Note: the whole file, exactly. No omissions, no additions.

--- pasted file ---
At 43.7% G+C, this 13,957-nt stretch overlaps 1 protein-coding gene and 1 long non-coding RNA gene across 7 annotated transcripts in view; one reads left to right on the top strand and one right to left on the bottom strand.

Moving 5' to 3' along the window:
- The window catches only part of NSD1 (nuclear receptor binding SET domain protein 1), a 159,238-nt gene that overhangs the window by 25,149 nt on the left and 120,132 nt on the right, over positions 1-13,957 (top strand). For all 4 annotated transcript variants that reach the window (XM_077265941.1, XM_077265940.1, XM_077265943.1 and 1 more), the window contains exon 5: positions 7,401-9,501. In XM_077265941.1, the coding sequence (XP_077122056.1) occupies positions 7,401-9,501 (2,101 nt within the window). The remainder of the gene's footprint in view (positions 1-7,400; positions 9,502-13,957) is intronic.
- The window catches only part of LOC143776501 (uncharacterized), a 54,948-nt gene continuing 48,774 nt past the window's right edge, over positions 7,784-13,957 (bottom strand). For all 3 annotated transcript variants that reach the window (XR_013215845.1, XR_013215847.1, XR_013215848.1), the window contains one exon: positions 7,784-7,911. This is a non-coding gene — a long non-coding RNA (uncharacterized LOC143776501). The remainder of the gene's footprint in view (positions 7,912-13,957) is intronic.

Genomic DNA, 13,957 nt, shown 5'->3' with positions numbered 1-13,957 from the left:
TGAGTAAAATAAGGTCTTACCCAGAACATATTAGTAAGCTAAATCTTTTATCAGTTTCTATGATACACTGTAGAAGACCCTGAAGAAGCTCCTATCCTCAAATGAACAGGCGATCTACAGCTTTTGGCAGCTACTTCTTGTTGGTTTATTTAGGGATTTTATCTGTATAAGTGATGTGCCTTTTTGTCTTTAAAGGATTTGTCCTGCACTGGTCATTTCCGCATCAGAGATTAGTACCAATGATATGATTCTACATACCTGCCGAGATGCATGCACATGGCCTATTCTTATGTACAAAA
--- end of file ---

At 43.7% G+C, this 13,957-nt stretch overlaps 1 protein-coding gene and 1 long non-coding RNA gene across 7 annotated transcripts in view; one reads left to right on the top strand and one right to left on the bottom strand.

Moving 5' to 3' along the window:
- The window catches only part of NSD1 (nuclear receptor binding SET domain protein 1), a 159,238-nt gene that overhangs the window by 25,149 nt on the left and 120,132 nt on the right, over positions 1-13,957 (top strand). For all 4 annotated transcript variants that reach the window (XM_077265941.1, XM_077265940.1, XM_077265943.1 and 1 more), the window contains exon 5: positions 7,401-9,501. In XM_077265941.1, the coding sequence (XP_077122056.1) occupies positions 7,401-9,501 (2,101 nt within the window). The remainder of the gene's footprint in view (positions 1-7,400; positions 9,502-13,957) is intronic.
- The window catches only part of LOC143776501 (uncharacterized), a 54,948-nt gene continuing 48,774 nt past the window's right edge, over positions 7,784-13,957 (bottom strand). For all 3 annotated transcript variants that reach the window (XR_013215845.1, XR_013215847.1, XR_013215848.1), the window contains one exon: positions 7,784-7,911. This is a non-coding gene — a long non-coding RNA (uncharacterized LOC143776501). The remainder of the gene's footprint in view (positions 7,912-13,957) is intronic.

Genomic DNA, 13,957 nt, shown 5'->3' with positions numbered 1-13,957 from the left:
TGAGTAAAATAAGGTCTTACCCAGAACATATTAGTAAGCTAAATCTTTTATCAGTTTCTATGATACACTGTAGAAGACCCTGAAGAAGCTCCTATCCTCAAATGAACAGGCGATCTACAGCTTTTGGCAGCTACTTCTTGTTGGTTTATTTAGGGATTTTATCTGTATAAGTGATGTGCCTTTTTGTCTTTAAAGGATTTGTCCTGCACTGGTCATTTCCGCATCAGAGATTAGTACCAATGATATGATTCTACATACCTGCCGAGATGCATGCACATGGCCTATTCTTATGTACAAAA